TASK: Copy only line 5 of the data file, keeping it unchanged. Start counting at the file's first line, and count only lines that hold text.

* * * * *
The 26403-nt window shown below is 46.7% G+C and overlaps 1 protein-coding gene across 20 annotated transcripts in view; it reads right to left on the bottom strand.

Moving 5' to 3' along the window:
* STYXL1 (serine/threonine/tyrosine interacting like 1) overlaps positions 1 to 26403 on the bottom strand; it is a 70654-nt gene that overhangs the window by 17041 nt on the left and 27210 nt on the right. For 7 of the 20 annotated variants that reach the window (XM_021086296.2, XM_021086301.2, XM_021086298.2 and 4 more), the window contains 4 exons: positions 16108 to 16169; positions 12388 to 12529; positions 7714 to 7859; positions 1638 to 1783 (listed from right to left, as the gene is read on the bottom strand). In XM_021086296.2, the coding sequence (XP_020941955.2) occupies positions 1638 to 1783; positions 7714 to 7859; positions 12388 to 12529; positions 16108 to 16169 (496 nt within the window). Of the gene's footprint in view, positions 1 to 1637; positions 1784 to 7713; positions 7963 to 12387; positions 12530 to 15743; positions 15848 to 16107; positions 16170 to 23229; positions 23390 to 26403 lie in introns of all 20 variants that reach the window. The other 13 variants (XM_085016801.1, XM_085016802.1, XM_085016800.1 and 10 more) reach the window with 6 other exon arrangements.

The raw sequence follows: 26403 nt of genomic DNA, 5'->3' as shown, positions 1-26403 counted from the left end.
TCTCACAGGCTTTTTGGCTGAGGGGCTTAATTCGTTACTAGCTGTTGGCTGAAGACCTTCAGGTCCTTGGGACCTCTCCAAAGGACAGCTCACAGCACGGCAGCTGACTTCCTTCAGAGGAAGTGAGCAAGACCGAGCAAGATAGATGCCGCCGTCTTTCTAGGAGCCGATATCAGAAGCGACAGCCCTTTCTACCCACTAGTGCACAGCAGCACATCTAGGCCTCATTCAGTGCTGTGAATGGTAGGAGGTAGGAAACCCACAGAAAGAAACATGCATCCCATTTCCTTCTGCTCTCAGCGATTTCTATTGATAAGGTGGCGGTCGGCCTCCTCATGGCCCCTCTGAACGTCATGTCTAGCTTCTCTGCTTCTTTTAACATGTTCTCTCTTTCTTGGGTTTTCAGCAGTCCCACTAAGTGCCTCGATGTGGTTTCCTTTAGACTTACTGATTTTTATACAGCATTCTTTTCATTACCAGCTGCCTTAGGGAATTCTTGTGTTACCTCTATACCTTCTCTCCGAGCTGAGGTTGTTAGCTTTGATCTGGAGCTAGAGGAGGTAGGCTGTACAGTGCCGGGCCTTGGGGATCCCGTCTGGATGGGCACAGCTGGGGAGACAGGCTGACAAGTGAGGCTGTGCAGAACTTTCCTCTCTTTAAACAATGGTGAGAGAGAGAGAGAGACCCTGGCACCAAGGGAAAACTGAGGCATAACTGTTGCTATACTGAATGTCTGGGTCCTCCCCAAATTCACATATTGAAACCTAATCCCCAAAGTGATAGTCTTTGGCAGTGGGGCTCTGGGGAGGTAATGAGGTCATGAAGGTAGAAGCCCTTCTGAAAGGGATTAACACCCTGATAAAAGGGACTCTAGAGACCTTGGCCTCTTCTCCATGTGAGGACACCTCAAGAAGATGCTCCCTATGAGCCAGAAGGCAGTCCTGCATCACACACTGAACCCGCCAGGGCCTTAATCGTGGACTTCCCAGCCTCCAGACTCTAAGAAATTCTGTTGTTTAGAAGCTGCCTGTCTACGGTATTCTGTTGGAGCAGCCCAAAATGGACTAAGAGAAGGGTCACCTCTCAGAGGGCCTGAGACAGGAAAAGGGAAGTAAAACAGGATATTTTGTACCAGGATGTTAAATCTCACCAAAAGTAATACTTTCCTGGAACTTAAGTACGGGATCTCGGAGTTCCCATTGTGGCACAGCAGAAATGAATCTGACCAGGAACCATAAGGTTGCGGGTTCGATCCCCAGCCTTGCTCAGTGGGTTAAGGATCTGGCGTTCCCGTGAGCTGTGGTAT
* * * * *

TCTCACAGGCTTTTTGGCTGAGGGGCTTAATTCGTTACTAGCTGTTGGCTGAAGACCTTCAGGTCCTTGGGACCTCTCCAAAGGACAGCTCACAGCACGGCAGCTGACTTCCTTCAGAGGAAGTGAGCAAGACCGAGCAAGATAGATGCCGCCGTCTTTCTAGGAGCCGATATCAGAAGCGACAGCCCTTTCTACCCACTAGTGCACAGCAGCACATCTAGGCCTCATTCAGTGCTGTGAATGGTAGGAGGTAGGAAACCCACAGAAAGAAACATGCATCCCATTTCCTTCTGCTCTCAGCGATTTCTATTGATAAGGTGGCGGTCGGCCTCCTCATGGCCCCTCTGAACGTCATGTCTAGCTTCTCTGCTTCTTTTAACATGTTCTCTCTTTCTTGGGTTTTCAGCAGTCCCACTAAGTGCCTCGATGTGGTTTCCTTTAGACTTACTGATTTTTATACAGCATTCTTTTCATTACCAGCTGCCTTAGGGAATTCTTGTGTTACCTCTATACCTTCTCTCCGAGCTGAGGTTGTTAGCTTTGATCTGGAGCTAGAGGAGGTAGGCTGTACAGTGCCGGGCCTTGGGGATCCCGTCTGGATGGGCACAGCTGGGGAGACAGGCTGACAAGTGAGGCTGTGCAGAACTTTCCTCTCTTTAAACAATGGTGAGAGAGAGAGAGAGACCCTGGCACCAAGGGAAAACTGAGGCATAACTGTTGCTATACTGAATGTCTGGGTCCTCCCCAAATTCACATATTGAAACCTAATCCCCAAAGTGATAGTCTTTGGCAGTGGGGCTCTGGGGAGGTAATGAGGTCATGAAGGTAGAAGCCCTTCTGAAAGGGATTAACACCCTGATAAAAGGGACTCTAGAGACCTTGGCCTCTTCTCCATGTGAGGACACCTCAAGAAGATGCTCCCTATGAGCCAGAAGGCAGTCCTGCATCACACACTGAACCCGCCAGGGCCTTAATCGTGGACTTCCCAGCCTCCAGACTCTAAGAAATTCTGTTGTTTAGAAGCTGCCTGTCTACGGTATTCTGTTGGAGCAGCCCAAAATGGACTAAGAGAAGGGTCACCTCTCAGAGGGCCTGAGACAGGAAAAGGGAAGTAAAACAGGATATTTTGTACCAGGATGTTAAATCTCACCAAAAGTAATACTTTCCTGGAACTTAAGTACGGGATCTCGGAGTTCCCATTGTGGCACAGCAGAAATGAATCTGACCAGGAACCATAAGGTTGCGGGTTCGATCCCCAGCCTTGCTCAGTGGGTTAAGGATCTGGCGTTCCCGTGAGCTGTGGTAT